DIRE DAWA AFRICAN WAR CEMETERY
|Total identified casualties||68 Find these records|
|Casualties from||Second World War|
Take the road from the airport to Dire Dawa. Go past the Ministry of Mining and Oil Exploration and St. Mary's church on the right. Cross the railway track, then turn left at end of central reservation on to the road with Catholic Cemetery on right hand side and Public Court compound on left. Take the next right and the Commission cemetery is immediately on right behind large metal gates.
Dire Dawa African War Cemetery is open every day between 06:00 and 18:00. Wheelchair access possible via main entrance. For further information regarding wheelchair access, please contact our enquiries department on telephone number 01628 634221.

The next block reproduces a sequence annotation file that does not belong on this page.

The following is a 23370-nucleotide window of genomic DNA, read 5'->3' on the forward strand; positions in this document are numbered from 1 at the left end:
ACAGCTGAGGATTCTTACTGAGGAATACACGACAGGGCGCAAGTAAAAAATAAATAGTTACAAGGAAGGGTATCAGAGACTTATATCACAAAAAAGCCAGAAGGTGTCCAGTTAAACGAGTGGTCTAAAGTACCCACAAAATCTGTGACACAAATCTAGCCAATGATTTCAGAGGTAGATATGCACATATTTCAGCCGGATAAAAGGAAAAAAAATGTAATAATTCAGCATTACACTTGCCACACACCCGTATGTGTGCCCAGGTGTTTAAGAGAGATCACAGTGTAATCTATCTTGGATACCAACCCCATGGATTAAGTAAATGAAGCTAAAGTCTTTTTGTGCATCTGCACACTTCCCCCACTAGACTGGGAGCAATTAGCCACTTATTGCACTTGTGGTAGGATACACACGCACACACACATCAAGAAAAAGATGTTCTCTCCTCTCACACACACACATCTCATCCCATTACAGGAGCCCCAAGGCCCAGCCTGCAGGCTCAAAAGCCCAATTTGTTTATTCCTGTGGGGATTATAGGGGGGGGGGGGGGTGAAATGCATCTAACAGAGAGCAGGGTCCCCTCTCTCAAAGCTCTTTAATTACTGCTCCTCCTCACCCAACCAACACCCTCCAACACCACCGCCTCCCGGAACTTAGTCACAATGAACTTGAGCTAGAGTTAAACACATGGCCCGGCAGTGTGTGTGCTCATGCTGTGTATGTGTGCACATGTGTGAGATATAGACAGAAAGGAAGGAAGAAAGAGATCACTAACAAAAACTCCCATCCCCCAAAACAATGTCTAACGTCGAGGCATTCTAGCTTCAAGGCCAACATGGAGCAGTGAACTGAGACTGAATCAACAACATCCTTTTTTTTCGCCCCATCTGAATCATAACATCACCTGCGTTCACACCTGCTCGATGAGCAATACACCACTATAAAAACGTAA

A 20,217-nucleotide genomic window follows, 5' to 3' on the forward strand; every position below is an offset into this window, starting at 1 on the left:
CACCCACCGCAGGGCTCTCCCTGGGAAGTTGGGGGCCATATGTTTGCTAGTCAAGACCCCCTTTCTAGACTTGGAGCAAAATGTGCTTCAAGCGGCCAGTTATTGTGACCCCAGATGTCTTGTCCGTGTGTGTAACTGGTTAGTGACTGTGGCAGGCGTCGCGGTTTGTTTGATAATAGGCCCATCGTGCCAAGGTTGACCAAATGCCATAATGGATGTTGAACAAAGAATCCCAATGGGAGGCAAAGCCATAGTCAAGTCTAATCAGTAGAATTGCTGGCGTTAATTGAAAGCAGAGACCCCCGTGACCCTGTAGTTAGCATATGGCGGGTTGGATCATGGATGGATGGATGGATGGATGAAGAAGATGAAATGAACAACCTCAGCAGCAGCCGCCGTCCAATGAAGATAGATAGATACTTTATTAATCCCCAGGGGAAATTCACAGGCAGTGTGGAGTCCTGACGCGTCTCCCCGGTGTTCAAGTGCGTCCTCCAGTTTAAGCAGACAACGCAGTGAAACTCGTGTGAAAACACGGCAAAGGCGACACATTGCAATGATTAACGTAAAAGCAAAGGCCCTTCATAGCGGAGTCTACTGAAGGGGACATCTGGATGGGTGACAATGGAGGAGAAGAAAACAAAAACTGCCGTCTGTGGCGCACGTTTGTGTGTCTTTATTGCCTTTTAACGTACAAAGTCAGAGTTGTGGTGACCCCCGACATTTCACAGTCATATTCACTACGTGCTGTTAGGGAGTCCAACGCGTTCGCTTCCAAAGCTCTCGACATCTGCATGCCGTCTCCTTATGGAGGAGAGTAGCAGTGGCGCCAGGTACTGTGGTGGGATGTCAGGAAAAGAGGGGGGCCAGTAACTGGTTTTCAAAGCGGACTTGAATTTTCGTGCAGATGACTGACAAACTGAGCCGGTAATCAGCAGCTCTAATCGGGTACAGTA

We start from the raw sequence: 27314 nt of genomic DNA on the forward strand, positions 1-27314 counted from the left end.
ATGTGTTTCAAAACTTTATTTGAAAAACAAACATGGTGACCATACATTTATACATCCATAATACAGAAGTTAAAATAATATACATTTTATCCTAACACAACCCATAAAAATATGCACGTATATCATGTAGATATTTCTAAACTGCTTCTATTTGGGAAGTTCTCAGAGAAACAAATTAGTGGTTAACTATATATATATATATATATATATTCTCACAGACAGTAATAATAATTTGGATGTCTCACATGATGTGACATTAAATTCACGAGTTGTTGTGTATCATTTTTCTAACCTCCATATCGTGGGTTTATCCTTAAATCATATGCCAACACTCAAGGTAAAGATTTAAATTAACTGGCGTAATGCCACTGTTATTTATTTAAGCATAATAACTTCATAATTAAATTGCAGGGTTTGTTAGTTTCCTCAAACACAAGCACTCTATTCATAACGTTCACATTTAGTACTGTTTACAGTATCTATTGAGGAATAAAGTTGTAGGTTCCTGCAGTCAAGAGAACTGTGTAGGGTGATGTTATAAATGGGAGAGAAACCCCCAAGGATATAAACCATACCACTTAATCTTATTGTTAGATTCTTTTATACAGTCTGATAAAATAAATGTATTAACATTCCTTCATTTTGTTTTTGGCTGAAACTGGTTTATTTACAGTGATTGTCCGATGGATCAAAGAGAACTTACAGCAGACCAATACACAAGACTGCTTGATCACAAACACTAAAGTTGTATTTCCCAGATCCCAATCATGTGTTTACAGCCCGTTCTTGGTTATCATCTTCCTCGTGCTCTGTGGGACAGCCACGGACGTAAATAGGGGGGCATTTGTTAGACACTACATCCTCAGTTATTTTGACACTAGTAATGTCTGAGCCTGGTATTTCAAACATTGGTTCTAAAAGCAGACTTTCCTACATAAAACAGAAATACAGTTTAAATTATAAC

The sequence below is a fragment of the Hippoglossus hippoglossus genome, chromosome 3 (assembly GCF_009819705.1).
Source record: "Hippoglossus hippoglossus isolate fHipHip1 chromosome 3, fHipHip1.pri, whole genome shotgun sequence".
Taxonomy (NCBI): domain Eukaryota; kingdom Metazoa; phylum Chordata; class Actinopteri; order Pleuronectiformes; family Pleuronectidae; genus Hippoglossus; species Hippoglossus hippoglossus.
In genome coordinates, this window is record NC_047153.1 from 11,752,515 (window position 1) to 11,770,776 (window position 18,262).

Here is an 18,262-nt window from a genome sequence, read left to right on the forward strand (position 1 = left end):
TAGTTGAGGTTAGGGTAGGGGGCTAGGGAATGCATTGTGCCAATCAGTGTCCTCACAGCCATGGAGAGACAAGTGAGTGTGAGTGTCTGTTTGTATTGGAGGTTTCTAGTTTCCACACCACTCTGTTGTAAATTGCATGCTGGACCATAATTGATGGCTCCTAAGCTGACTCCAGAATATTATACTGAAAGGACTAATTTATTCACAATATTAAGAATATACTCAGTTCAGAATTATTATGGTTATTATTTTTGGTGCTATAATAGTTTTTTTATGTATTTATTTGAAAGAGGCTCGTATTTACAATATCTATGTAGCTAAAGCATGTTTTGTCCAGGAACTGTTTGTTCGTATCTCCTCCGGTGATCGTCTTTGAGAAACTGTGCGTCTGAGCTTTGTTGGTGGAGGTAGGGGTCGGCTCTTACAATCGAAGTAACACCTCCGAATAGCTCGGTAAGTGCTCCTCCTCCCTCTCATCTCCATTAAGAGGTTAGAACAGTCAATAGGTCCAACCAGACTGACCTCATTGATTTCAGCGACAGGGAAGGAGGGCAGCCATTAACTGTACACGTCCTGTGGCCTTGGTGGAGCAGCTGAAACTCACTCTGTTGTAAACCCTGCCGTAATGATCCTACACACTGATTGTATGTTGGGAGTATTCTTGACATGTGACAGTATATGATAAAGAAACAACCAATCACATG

When Italy entered the war in June 1940, Ethiopia, which had been part of the Italian East African empire since 1936, became a threat to British positions in Egypt and the link by sea to the Far East and Australasia. Commonwealth forces took up defensive positions on Ethiopia's borders with Sudan to the west and Kenya to the south, and in mid-December 1940, after initial skirmishes with the Italians, the first of a series of offensives was launched from Kenya. A strike east into Italian Somaliland secured the coastal port of Mogadishu in February 1941 which made possible an advance into the heart of Ethiopia. Within a month Harar had been taken and Addis Ababa, the Ethiopian capital, was captured early in April, allowing the deposed Emperor Heile Selassie to return in May. Diminished Italian forces continued to withdraw north and the East African campaign in Ethiopia was not concluded until the end of November 1941 with the surrender of the last concentration of Italian forces at Gondar. Dire Dawa African War Cemetery contains 70 Commonwealth burials of the Second World War, five of which are unidentified. The are also three special memorials to airmen of the Royal Air Force who were originally buried in the civil cemetery at Dire Dawa but whose graves are now lost.